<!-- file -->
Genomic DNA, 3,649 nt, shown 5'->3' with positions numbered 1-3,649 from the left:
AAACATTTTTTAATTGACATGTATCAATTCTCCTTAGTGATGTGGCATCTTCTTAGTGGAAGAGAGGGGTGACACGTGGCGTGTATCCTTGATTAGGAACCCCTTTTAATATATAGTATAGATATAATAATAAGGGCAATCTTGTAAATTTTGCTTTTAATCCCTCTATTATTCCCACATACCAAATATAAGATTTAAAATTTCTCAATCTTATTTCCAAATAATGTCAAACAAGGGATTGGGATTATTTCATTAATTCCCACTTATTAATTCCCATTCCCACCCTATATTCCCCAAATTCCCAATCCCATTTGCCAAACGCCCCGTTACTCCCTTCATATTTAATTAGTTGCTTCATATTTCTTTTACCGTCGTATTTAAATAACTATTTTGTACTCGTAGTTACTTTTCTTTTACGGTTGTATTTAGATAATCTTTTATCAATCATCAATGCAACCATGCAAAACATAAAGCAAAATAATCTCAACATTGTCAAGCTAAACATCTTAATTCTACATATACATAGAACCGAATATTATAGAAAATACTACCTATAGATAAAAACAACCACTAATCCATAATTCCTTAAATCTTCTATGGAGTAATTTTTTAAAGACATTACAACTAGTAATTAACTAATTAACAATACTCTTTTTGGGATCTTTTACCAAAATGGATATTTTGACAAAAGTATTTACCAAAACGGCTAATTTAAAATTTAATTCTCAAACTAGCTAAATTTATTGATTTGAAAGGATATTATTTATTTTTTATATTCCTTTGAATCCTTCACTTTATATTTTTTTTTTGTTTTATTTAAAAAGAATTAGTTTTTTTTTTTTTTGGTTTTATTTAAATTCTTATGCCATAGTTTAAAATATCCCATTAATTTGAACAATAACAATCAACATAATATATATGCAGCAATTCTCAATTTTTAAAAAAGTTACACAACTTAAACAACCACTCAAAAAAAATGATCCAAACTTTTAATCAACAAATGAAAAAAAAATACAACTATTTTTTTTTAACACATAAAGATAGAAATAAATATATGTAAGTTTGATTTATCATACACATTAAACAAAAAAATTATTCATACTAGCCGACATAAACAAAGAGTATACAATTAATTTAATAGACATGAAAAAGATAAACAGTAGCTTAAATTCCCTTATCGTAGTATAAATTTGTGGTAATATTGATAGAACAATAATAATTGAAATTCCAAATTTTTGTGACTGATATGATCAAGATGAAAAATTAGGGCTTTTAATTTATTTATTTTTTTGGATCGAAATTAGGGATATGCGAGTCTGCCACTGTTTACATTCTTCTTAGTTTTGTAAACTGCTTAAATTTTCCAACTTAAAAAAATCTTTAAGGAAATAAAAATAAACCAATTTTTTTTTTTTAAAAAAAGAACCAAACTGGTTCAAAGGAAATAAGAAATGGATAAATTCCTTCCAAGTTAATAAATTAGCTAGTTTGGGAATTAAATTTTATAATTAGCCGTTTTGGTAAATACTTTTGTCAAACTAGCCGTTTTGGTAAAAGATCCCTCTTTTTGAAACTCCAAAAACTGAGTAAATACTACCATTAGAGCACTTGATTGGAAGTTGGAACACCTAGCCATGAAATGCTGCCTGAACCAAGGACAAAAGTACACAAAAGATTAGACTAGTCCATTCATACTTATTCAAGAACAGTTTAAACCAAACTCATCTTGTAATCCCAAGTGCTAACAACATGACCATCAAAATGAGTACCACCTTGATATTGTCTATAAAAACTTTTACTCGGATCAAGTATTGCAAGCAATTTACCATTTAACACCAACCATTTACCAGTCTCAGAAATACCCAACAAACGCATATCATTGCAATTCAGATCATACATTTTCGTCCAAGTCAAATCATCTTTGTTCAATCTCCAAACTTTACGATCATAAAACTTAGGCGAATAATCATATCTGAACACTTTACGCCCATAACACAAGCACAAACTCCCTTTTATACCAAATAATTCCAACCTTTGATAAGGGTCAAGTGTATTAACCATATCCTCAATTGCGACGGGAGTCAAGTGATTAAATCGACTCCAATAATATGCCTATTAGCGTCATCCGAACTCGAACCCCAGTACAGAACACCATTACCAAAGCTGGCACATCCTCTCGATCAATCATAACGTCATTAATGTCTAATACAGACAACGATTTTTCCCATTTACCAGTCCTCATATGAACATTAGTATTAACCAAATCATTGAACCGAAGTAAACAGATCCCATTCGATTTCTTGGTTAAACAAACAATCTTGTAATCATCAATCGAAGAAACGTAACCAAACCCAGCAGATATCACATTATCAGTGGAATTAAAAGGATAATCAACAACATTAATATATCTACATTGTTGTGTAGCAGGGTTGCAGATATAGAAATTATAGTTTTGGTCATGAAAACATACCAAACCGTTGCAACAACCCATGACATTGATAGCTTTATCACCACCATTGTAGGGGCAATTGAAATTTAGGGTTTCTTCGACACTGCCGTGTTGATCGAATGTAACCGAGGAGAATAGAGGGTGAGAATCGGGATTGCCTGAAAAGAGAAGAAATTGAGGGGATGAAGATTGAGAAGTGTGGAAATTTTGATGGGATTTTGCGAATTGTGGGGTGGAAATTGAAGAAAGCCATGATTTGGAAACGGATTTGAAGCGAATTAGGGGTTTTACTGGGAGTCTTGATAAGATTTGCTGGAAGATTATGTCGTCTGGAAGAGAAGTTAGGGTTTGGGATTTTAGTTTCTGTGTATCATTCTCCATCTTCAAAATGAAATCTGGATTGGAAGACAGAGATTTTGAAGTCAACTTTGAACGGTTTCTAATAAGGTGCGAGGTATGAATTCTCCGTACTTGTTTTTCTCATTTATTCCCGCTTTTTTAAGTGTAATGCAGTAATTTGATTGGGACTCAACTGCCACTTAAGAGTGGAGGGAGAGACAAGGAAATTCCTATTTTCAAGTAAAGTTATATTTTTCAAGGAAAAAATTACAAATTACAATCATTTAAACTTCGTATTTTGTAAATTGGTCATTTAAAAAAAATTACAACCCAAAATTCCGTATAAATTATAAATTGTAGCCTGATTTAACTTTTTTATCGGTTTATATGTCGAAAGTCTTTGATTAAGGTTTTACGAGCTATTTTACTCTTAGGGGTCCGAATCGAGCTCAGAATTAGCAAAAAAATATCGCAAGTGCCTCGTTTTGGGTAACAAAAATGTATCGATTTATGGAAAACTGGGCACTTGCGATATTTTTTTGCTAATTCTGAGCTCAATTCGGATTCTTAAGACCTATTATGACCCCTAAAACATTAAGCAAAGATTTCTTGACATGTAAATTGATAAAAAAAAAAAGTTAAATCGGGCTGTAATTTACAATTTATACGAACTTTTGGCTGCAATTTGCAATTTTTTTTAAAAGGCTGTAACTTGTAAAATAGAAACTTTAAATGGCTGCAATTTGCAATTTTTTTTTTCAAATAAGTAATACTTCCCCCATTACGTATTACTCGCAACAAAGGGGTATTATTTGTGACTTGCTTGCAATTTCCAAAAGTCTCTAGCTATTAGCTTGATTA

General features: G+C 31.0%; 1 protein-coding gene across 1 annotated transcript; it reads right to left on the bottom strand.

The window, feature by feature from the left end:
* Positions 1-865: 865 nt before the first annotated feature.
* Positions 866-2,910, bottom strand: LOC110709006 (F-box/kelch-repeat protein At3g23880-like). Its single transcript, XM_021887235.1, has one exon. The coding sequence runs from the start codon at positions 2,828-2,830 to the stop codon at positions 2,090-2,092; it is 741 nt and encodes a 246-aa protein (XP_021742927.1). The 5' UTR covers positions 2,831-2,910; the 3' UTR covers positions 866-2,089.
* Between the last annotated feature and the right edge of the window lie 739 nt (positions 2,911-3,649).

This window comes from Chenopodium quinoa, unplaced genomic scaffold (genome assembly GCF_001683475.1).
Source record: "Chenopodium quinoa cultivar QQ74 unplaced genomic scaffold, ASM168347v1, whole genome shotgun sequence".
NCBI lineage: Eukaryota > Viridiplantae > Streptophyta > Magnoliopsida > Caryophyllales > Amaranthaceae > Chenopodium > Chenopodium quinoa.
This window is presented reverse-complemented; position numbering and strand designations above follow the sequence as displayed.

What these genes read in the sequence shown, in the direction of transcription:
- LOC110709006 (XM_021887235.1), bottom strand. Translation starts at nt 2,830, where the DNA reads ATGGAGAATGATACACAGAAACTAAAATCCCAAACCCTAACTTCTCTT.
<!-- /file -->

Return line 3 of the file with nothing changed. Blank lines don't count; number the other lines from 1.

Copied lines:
General features: G+C 31.0%; 1 protein-coding gene across 1 annotated transcript; it reads right to left on the bottom strand.